All too often, Which? hears devastating stories from victims of fraud. The banking industry is stepping up measures to protect customers, but being aware of the risks to your money is key.
Fraudsters' tactics range from the crude to the extremely sophisticated but, whether they target victims with a simple phishing email or trick them into giving access to their devices, the result is the same - innocent people lose money.
Scammers will pose as any trusted organisation to win your confidence - your bank, a retailer, utility company, the police or even the government.
Almost 15,000 cases of impersonation fraud were reported to UK Finance between January and June 2020 - up 84% on the previous year. Victims lost a total of £58m.
technology enables scammers to easily clone a bank's telephone number, meaning you can't trust the caller ID alone. They often gather background information about you from social media, data breaches or phishing messages to make the call more convincing.
Once they have made contact, a scammer needs to get access to your money.
Common tactics include urging you to move money to a 'safe account' because yours has been compromised, or asking you to download software to your phone or computer so that they can 'fix' a spurious problem.
In 2020, the Amazon phone scam played out like this: you answer the phone and an automated message invites you to 'press 1' to cancel Amazon Prime or dispute a fictional transaction.
Now you're through to an 'Amazon call centre worker' who convinces you to download a tool such as TeamViewer to 'secure your account' or 'authorise a refund'. If you do so, you've unwittingly given the scam caller full access to your device.
Remote access tools are used by businesses and IT workers for legitimate purposes, but many people are unaware that scammers misuse them to gain access to their smartphones and computers, allowing them to steal personal data and hack into bank accounts.
Criminals can pay for adverts to appear at the top of search results, so be on your guard when using Google and other search engines such as Bing.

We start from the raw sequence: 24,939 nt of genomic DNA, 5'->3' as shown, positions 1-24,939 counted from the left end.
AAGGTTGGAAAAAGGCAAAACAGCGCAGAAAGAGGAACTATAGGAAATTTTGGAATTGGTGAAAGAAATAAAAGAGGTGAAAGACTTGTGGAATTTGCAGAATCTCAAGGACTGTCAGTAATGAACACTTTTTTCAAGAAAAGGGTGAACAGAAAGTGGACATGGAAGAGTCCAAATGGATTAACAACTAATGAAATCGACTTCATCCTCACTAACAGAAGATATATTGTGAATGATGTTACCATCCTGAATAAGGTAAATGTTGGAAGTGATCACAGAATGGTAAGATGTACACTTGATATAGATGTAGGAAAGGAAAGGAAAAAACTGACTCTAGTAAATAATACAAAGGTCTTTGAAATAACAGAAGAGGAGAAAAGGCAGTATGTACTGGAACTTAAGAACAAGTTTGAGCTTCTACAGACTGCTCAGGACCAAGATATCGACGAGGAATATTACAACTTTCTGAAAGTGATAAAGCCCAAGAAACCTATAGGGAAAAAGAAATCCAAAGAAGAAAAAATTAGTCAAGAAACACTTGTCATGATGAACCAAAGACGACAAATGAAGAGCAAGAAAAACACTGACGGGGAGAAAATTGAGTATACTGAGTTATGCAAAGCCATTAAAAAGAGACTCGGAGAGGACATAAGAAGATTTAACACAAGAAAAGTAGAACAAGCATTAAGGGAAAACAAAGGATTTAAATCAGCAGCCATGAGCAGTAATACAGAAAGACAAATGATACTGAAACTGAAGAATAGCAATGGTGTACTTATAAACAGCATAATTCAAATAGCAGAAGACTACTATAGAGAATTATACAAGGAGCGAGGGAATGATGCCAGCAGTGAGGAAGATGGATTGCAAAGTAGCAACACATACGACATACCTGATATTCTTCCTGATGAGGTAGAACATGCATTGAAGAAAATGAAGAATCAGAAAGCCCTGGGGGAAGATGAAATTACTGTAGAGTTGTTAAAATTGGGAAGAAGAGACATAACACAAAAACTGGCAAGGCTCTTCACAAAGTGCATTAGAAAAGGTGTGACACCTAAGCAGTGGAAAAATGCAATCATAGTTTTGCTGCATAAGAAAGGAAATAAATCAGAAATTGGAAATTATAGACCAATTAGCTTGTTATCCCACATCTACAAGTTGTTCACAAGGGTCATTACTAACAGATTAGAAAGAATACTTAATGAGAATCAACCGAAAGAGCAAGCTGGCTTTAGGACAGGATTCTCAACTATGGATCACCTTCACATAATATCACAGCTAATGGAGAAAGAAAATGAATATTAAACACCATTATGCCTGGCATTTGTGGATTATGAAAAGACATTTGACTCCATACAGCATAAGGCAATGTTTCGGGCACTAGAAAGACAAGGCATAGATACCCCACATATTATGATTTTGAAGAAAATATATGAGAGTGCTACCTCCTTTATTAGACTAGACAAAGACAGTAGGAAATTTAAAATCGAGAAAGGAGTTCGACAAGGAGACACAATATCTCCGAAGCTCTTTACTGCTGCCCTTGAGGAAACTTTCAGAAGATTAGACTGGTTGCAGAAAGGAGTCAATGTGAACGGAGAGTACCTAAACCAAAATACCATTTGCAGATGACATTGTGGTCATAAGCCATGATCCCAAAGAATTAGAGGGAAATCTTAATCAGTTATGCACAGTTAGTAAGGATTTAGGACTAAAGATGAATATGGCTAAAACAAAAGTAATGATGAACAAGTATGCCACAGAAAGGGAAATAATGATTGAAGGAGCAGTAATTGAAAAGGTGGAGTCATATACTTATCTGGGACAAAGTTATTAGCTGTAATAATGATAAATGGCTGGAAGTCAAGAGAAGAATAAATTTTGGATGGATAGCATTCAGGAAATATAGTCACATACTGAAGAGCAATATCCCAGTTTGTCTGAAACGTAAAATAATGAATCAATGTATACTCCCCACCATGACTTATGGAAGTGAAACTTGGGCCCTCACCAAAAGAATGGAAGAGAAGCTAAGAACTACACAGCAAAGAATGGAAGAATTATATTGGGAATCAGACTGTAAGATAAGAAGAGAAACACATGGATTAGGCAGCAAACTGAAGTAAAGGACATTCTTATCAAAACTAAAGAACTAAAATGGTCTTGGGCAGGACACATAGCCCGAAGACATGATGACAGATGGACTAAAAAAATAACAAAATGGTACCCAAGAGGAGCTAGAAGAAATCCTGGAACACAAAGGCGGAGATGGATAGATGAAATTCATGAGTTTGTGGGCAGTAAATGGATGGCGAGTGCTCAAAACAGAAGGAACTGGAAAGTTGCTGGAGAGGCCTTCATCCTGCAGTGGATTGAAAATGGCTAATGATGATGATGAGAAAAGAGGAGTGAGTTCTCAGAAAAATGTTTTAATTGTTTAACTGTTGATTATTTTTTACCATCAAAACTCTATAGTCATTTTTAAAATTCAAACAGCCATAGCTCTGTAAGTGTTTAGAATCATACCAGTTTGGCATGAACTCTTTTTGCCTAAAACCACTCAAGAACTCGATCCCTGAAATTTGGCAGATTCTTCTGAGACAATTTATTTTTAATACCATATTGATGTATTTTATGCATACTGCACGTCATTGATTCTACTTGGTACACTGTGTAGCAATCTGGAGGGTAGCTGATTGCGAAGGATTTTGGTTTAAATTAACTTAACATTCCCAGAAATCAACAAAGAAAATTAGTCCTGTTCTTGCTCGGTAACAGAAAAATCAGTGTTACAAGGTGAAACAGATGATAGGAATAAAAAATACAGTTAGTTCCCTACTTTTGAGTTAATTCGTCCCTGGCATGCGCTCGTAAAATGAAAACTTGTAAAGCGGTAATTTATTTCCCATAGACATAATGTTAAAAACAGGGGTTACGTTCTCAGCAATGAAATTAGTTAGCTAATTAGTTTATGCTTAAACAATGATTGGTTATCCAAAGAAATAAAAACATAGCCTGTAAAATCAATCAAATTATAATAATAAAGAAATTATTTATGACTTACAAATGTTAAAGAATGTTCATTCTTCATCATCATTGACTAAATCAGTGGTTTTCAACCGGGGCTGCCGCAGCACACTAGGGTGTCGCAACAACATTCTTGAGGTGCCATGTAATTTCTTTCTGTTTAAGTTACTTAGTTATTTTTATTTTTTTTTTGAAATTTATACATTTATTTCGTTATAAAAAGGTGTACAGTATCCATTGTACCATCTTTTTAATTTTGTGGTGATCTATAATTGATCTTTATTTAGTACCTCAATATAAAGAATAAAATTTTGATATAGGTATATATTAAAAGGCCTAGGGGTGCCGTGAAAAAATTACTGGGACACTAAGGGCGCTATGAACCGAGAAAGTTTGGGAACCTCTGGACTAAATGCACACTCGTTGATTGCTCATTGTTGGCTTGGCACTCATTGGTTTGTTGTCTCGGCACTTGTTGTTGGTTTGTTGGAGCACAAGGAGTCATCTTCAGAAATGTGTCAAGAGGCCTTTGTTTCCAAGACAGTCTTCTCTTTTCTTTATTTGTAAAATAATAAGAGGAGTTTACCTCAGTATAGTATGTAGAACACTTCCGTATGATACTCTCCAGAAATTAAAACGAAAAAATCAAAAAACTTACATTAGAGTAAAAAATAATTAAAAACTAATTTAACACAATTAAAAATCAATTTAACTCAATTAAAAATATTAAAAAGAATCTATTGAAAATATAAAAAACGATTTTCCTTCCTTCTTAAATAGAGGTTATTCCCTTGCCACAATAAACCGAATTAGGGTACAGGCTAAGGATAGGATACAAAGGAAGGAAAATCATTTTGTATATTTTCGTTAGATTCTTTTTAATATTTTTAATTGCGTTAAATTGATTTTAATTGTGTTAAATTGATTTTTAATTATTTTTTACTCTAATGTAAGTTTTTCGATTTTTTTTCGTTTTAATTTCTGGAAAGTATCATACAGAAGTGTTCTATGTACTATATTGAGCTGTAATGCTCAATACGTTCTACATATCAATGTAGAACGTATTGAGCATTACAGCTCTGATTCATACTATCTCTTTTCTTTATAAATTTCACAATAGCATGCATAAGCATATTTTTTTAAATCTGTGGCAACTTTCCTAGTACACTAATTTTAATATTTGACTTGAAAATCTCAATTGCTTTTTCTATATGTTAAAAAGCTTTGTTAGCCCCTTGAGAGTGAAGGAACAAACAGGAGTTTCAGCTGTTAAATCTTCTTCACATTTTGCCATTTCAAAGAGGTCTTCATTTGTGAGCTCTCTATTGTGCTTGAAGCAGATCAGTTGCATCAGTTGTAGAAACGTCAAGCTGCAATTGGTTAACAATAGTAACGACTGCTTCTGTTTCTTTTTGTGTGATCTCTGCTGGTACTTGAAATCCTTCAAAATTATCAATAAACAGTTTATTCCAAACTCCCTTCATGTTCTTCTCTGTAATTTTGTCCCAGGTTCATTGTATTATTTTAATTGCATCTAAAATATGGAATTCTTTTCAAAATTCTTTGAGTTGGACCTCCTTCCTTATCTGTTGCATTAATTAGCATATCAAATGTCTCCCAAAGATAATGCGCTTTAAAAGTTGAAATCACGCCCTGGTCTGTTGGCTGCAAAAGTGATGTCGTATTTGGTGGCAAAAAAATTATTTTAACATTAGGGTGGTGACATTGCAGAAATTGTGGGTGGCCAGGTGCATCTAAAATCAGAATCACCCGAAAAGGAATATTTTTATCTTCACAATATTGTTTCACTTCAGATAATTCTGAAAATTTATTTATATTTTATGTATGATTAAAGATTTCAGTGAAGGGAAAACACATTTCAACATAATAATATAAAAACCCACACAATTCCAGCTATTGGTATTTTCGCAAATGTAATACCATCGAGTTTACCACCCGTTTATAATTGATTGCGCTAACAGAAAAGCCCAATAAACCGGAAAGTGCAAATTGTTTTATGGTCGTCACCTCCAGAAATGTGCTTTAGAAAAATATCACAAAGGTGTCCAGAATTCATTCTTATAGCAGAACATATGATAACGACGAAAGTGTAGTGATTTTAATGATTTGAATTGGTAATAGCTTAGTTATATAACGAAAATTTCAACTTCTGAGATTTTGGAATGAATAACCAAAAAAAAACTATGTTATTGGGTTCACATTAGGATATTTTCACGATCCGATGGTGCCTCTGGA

As you can see from the image below, these ads appeared at the top of Google search results when customers searched for 'Revolut help desk', above the genuine Revolut website.
It's too easy for criminals to promote scams on social media platforms and search engines.
Google approved our ads in less than an hour and they gained nearly 100,000 views in a month. We also paid Facebook to promote our page for Natural Hydration, filled with pseudo-advice posts on 'health and hydration' and gained more than 500 'likes' in a week.
Banks are increasingly sending security codes by text message when customers use online banking or make online card payments.
This does offer a layer of protection, by making it harder for scammers to hack into your account or use stolen card details online. But it alsomakes your phone number more valuable to criminals.
This is why the past five years have seen a 400% increase in reports of Sim-swap fraud, where a criminal takes control of your phone number by moving your number to a new Sim or network.
Once they have control of your number, they can intercept any text messages from your bank to steal your security codes.
Clicking on a link in a fake bank email or text could take you a cloned website where fraudsters steal financial or personal details. Or the link might install malware on your computer as another means to capture details.
The National Cyber Security Centre launched the Suspicious Email Reporting Service this year, inviting the public to forward phishing messages to email@example.com. In just two months it had received 1m reports